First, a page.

“Art is born of the observation and investigation of nature.” - Cicero
We were initially going to be on one last outing to both the Department of Fish & Game and the Creamer's Field Visitor Center for more dead hairy animals to draw, but the majority of the class opted to have an in-class work-in-progress day to catch up.
So much for that ... didn't happen!
Just a quick recap for the first hour of what's due and when, and how the last four weeks/eight classes will play out; basically it's figure drawing from here on out + the student art show + the final/last critique and portfolio turn-in. Time is accelerating around these parts about as fast as the daylight returns and the snow finally starts to melt, can't believe it's already been just about a whole semester gone by. Also I made some quick xerox reductions from a handful of critter spots to demo how just another half-hour or so of additional time invested in their pieces can easily result in a vastly improved illustration, and how using these "practice" copies can ease the worries about botching anything up.
Throwing my students a couple curve-balls and blowing their minds is a necessary ingredient to every successful semester, and we happen to have one of the coolest opportunities to take advantage of right here on campus. So as an added bonus feature to today’s class, I ran everybody over to the Rasmusen library and down a couple floors to the “Discovery Lab” of the Arctic Region Supercomputing Center. Here we got to play with some hard-core technology called BLUIsculpt (“Body Language User Interface”) and another application developed in conjunction with one of my former instructors and Alaskan Master Artist Bill Brody.
Our guide was Visualization Systems Analyst Bob Huebert, backed up by Patrick Webb (driving the console), who lined out the field-trip for us and is always psyched to share the magic with inquiring minds. Piped in from Cray supercomputers (physically housed up on West Ridge of campus) this little room secreted away in the bowels of the library is a virtual portal into the mind-bending possibilities born from integrating art and science.
First was a virtual tour of the Butrovich faculties housing the Crays (the newest one is an XT5 complex - running 3,456 CPU's) - an outstanding demonstration of applying linear perspective incidentally - along with a student project that recreated from historical photographs what downtown Fairbanks looked like. In order to fully appreciate the experience all of us wore spiffy $800 glasses, just like in the movies.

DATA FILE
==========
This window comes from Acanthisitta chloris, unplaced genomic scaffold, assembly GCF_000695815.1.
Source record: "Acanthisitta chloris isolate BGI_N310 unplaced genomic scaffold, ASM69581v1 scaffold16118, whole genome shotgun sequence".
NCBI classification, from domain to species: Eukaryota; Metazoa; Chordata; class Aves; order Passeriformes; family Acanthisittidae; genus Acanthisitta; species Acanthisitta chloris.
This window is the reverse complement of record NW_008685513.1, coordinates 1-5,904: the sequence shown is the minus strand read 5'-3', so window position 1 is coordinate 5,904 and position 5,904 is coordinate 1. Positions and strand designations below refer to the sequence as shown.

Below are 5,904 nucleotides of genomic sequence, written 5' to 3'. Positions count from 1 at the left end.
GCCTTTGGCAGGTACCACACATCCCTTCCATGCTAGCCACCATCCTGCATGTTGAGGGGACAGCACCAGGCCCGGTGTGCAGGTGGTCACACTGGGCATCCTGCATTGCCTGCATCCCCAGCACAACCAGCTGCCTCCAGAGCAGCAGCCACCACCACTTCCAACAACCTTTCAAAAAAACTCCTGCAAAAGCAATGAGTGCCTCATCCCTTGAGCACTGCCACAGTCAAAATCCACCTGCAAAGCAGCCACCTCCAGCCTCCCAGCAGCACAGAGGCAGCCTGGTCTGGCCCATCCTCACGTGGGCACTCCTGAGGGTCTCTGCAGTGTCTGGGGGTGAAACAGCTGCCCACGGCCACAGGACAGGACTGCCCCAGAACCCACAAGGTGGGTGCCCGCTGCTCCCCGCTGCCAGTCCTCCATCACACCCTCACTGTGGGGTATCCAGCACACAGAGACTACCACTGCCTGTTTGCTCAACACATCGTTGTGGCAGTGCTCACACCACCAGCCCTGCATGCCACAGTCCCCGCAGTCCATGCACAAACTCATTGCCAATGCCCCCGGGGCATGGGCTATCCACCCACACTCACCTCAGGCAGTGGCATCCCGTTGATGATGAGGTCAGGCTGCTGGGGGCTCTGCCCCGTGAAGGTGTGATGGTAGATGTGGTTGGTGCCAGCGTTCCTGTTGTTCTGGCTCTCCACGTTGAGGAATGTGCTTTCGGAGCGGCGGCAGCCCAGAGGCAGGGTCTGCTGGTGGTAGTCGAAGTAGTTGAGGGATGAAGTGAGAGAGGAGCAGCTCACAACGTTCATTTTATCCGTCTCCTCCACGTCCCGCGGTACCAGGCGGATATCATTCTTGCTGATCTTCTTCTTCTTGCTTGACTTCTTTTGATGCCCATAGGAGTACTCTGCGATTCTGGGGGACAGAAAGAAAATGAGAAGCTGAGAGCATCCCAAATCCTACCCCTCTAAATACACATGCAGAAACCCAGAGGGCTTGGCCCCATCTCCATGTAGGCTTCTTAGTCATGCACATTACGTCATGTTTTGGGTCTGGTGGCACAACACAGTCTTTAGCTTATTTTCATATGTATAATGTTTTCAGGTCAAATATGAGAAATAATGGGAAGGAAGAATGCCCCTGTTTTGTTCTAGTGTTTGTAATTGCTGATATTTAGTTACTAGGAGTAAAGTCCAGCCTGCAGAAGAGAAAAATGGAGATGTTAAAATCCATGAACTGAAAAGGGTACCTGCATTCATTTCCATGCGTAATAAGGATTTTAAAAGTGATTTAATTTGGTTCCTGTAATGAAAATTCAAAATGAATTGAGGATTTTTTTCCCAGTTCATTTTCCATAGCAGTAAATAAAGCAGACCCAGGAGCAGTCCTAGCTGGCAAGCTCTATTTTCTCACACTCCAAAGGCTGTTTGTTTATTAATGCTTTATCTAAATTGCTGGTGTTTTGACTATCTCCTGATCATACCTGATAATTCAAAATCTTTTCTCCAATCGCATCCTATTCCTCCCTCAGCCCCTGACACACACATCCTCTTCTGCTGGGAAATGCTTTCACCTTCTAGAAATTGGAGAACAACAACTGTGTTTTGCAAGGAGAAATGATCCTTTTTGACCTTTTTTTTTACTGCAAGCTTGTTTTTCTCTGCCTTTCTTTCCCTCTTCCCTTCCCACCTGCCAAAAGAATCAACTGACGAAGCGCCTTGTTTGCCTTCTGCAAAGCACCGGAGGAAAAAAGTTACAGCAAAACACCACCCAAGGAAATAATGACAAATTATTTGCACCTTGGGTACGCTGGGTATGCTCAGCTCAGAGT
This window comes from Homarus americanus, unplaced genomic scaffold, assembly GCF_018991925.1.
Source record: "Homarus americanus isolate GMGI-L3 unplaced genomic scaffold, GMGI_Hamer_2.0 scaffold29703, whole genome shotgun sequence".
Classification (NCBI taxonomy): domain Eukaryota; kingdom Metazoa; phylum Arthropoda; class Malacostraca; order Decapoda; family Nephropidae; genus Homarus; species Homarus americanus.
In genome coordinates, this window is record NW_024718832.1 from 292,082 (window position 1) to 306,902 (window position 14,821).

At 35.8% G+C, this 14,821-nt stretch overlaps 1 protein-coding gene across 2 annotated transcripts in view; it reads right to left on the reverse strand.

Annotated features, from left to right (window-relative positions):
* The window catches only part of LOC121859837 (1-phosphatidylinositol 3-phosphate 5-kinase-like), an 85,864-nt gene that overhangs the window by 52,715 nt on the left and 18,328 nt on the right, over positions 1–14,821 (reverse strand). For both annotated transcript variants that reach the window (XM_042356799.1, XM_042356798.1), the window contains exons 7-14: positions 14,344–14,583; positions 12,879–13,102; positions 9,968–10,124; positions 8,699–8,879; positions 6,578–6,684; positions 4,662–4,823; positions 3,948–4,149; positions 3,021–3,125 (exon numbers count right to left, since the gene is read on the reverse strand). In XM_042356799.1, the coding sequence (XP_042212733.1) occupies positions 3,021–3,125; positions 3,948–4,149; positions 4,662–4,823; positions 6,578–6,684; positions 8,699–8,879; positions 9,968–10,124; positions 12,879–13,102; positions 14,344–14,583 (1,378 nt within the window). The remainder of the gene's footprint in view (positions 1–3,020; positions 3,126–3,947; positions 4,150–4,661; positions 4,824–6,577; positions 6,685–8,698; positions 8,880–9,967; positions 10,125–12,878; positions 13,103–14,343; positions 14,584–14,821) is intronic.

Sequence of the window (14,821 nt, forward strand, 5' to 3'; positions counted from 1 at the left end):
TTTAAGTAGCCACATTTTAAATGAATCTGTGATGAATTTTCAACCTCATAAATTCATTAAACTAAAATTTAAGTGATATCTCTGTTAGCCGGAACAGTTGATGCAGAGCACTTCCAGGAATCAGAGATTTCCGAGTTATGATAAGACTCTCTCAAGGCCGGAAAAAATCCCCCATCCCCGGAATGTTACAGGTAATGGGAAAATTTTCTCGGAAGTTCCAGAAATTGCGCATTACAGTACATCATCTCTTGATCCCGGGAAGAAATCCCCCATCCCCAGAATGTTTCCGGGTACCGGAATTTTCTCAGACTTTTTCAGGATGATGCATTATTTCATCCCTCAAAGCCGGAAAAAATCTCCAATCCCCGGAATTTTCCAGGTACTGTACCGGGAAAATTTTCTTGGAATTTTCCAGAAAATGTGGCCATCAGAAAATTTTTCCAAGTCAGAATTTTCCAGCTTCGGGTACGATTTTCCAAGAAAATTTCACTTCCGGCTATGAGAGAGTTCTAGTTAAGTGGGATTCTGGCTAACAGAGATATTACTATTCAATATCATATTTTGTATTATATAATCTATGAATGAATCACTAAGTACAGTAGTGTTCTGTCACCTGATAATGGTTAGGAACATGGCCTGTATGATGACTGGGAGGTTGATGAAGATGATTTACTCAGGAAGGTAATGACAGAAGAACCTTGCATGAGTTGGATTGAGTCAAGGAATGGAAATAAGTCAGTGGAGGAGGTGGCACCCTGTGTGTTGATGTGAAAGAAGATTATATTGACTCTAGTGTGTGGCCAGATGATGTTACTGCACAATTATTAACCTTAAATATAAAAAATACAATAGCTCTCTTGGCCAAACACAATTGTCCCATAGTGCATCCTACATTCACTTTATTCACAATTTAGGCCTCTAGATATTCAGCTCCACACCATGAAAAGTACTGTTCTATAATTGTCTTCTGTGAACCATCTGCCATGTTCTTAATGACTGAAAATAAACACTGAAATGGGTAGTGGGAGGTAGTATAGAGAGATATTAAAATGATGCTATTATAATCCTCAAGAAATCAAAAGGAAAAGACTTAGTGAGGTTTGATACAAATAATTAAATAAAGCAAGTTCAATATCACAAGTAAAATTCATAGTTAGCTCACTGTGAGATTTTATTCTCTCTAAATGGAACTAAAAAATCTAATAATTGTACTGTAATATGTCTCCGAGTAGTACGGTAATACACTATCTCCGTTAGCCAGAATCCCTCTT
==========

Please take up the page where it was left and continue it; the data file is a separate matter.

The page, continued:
Then we took a look at Brody's 360˚ panoramas of the Brooks Range and a few other remote wilderness locations that served as bases from which he does on-site paintings. Using the Maya modeling software application and a ginormous wrap-around 3840x1024 pixel display (+ another 1280x1024 on the floor screen), the stitched-together digital photographs gave us an eye-popping portrayal of the unique geophysical environment of this landscape. Total immersion, and as Huebert mentioned, no bugs!
Then on to the interactive element; this is where the students donned an $8,000 pair of glasses (with microphones tracking head movement through monitoring ultrasonic chirps from 54 speakers at 100x's per second) and picked up an $8,000 remote control with which to draw, erase, and rotate, real-time in 3d space, fully rendered shapes. Yeah - technically it's drawing folks; one hell of an amazing, far-out way to do it, but it still all comes down to it - starts with a drawing. Personally I just dig the punctuated equilibrium theory of evolution in action: to go from using burnt sticks on a cave wall (or, in our case, charcoal on newsprint) to creating these virtual drawings using a supercomputer - how freakin' cool is that? Everyone got about five minutes at bat, and usually at least a couple students have a sort of epiphany about the possibilities, and that their vision, their art, is only limited by their imagination.
"Soul-Patch Man" Khelsea Knorr
“Great art picks up where Nature ends.” - Marc Chagall